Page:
Despite the huge points swing in the Qatar Grand Prix, which one of the title rivals has attributed squarely to the outside factor of tyre quality, the 2023 MotoGP championship race has officially gone down to the final round.
This had looked unlikely when defending champion Pecco Bagnaia had 62 points in the bag over rival Jorge Martin at the halfway point of the season, but through all the twists and turns that followed Bagnaia's buffer is now 21 points - only 21 points given the context from earlier in the season, yet a massive 21 points given Martin had closed to within seven after the Qatar sprint.
And it's a gap that means that while title intrigue has survived until Valencia, it might still be extinguished before the actual grand prix - as enough points are on offer in the Saturday sprint to potentially wrap things up there and then.
Bagnaia has six grand prix wins this season to Martin's four, so a 25-point lead coming out of the sprint would be enough for him to be crowned champion - as sprint wins (or any sprint results) do not count towards a tiebreak for riders being equal on points.
The below championship permutations assume the sprint will award full points as per its 12-9-7-6-5-4-3-2-1 allocation.
Bagnaia will be champion on Saturday if...
Bagnaia is 1st, and Martin is lower than 2nd
Bagnaia is 2nd and Martin is lower than 4th
Bagnaia is 3rd and Martin is lower than 6th
Bagnaia is 4th and Martin is lower than 7th
Bagnaia is 5th and Martin is lower than 8th
Bagnaia is 6th and Martin is lower than 9th (out of the points)
Martin is guaranteed to retain his title chances going into Sunday if he finishes the sprint in the top two, or if Bagnaia finishers lower than sixth.
If Martin wins both the sprint and the grand prix (and full points are awarded) at a Valencia track where he has been reliably strong in grand prix racing, Bagnaia needs to score 16 points or more across the weekend's two premier-class races to win the title.
A podium finish on Sunday achieves this by itself, as do a pair of fifth-place finishes.
Rather unusually for MotoGP or almost any other motorsport championship, the high-prestige riders' title is virtually the only one left to be decided - with numerous other categories having been settled either in Qatar or well in advance.
It wasn't much of a celebratory occasion given Martin's Sunday travails, but his Pramac Ducati team wrapped up the teams' title in the Qatar GP, putting itself out of reach for the works Ducati team and fellow Ducati satellite outfit VR46 during the Lusail weekend.
In doing so, Pramac became the first independent team to take this crown (and wrapped up the independent teams' title in the process, too).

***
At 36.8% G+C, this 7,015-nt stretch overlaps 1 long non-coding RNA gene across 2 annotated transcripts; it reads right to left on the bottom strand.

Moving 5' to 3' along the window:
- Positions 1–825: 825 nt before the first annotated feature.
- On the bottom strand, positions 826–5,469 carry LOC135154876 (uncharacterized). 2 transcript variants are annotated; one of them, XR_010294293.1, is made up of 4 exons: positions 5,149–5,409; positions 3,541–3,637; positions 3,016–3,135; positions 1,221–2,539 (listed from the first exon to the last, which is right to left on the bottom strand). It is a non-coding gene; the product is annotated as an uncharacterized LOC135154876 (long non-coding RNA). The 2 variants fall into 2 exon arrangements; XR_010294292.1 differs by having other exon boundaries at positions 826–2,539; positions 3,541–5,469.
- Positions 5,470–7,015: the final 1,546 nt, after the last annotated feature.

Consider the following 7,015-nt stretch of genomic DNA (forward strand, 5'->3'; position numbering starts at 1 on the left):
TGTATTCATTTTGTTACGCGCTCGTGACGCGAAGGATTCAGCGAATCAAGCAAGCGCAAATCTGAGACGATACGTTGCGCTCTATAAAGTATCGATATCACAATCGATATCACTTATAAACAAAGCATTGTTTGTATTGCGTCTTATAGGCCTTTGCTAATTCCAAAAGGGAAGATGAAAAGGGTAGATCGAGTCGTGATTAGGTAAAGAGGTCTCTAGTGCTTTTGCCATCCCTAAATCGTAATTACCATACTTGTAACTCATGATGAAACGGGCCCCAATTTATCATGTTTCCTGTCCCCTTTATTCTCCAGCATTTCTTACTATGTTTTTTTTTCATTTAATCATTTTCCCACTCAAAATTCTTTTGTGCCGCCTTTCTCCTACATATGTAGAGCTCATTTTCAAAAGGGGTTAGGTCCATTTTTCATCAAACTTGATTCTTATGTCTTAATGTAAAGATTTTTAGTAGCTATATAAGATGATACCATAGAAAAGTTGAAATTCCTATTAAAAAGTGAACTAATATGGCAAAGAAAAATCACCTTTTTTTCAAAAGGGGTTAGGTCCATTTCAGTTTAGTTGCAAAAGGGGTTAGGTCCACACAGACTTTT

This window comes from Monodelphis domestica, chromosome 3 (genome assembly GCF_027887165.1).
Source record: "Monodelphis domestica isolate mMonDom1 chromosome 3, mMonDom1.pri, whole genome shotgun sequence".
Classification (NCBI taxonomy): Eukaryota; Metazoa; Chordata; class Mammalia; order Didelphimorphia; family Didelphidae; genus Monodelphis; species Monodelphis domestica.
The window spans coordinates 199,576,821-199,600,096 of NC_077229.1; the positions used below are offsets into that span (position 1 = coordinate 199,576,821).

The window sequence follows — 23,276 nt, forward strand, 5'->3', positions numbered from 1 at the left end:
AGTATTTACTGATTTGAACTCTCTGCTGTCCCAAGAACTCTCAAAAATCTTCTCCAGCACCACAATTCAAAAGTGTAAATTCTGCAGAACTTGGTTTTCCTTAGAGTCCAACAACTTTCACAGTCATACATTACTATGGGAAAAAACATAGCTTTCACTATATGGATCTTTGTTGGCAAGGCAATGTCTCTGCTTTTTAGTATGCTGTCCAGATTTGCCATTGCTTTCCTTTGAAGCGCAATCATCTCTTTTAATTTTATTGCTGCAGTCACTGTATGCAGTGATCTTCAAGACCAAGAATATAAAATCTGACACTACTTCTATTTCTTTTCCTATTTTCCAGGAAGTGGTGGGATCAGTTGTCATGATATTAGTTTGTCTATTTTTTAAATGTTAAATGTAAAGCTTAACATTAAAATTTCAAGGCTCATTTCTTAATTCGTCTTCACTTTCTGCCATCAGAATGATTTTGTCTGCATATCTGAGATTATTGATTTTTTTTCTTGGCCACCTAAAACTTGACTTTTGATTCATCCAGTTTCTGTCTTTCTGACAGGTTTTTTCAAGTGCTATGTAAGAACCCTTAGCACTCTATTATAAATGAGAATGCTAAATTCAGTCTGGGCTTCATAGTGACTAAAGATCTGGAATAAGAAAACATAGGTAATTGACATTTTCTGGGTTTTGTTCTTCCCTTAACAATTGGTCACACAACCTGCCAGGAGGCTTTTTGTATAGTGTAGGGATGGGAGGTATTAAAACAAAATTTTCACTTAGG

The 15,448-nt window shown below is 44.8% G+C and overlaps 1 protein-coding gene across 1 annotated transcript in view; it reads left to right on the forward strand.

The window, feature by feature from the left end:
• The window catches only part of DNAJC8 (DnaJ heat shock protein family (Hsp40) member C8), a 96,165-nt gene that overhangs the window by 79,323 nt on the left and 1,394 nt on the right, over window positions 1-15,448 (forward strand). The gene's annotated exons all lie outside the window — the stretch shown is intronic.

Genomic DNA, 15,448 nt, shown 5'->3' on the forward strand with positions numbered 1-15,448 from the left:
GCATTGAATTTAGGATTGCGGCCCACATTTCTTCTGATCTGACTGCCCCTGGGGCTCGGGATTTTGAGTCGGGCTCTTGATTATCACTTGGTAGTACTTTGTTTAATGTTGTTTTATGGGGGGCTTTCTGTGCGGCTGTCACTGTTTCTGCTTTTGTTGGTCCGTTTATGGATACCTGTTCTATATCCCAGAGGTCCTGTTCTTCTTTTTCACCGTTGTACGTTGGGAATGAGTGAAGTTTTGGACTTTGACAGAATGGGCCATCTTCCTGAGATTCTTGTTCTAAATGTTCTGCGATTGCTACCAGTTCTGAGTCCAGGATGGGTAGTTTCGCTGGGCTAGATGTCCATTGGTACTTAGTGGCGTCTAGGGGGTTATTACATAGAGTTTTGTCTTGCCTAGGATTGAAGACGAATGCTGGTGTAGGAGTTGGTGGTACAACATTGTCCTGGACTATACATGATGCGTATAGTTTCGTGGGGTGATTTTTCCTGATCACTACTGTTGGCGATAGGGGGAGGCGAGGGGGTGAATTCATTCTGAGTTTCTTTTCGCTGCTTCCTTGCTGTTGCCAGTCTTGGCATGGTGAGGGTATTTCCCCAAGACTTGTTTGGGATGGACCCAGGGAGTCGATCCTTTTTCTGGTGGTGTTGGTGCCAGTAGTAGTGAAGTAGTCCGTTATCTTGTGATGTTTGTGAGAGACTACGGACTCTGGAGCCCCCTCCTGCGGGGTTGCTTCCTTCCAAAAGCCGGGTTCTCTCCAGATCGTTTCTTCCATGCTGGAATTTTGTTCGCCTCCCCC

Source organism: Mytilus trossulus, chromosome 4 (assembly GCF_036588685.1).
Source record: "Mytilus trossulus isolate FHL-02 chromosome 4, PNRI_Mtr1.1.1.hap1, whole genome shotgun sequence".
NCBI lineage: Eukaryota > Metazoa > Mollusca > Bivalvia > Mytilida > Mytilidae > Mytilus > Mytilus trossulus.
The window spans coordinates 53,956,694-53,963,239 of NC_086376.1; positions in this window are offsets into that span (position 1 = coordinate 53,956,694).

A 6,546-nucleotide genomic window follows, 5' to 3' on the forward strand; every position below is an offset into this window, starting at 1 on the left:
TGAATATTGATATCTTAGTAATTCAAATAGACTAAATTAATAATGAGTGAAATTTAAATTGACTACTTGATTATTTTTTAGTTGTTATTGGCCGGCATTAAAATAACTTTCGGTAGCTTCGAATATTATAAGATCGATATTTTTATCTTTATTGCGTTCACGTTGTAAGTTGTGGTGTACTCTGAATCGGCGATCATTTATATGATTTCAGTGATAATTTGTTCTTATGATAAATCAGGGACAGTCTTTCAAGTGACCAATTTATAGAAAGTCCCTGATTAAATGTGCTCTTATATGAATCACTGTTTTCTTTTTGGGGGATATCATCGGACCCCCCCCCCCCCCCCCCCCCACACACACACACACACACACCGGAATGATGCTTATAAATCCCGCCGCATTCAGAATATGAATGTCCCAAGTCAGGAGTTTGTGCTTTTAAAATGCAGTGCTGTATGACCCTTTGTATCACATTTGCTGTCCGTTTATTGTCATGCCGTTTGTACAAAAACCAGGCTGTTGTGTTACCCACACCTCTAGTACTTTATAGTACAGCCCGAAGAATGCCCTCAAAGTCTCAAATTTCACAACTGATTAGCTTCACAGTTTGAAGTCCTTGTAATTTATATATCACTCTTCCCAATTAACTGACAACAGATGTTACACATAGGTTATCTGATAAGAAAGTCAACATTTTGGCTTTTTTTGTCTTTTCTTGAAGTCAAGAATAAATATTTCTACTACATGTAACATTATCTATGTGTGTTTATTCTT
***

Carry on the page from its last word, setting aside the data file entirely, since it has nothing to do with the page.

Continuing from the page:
Martin and team-mate Johann Zarco have combined for five grand prix wins and 13 grand prix podiums, as well as eight sprint wins and 13 sprint podiums (although the sprint silverware production has been entirely Martin's).
Ducati confirmed its fourth straight manufacturers' title all the way back in Indonesia, and is set to end the season with a buffer of more than 300 points over main rival KTM.
The only real intrigue in the manufacturers' standings right now is instead the 'wooden spoon' battle between the series' two Japanese marques Yamaha and Honda.
Fabio Quartararo's assured recent form has lifted Yamaha 13 points clear of last-placed Honda coming into Valencia.
INDEPENDENT RIDERS' CHAMPIONSHIP
Martin's position as the lead independent team rider in the championship was ensured at Sepang.
He currently sits 90 points clear of nearest rival Marco Bezzecchi, who is mathematically assured of finishing third in the riders' championship - with KTM's Brad Binder behind him likewise assured of finishing fourth.
BMW M AWARD
MotoGP's BMW-sponsored qualifying championship was wrapped up by Bagnaia in Thailand.
Bagnaia is 83 points ahead in the qualifying standings (where the points are awarded as per the same allocation as for the Sunday grand prix races), and Ducati is guaranteed to lock out the top four spots.
Augusto Fernandez was only officially confirmed as the rookie of the year (succeeding Bezzecchi and Martin) in Qatar, but had been effectively confirmed as rookie of the year when the 2023 entry list was released - as he was the sole debutant on the roster.
A similar situation is currently in place for 2024, with Pedro Acosta the only rookie confirmed, although VR46 Ducati is on the record as favouring a rookie replacement for the seemingly Honda-bound Luca Marini and is thought to be prioritising Acosta's Moto2 rival Fermin Aldeguer.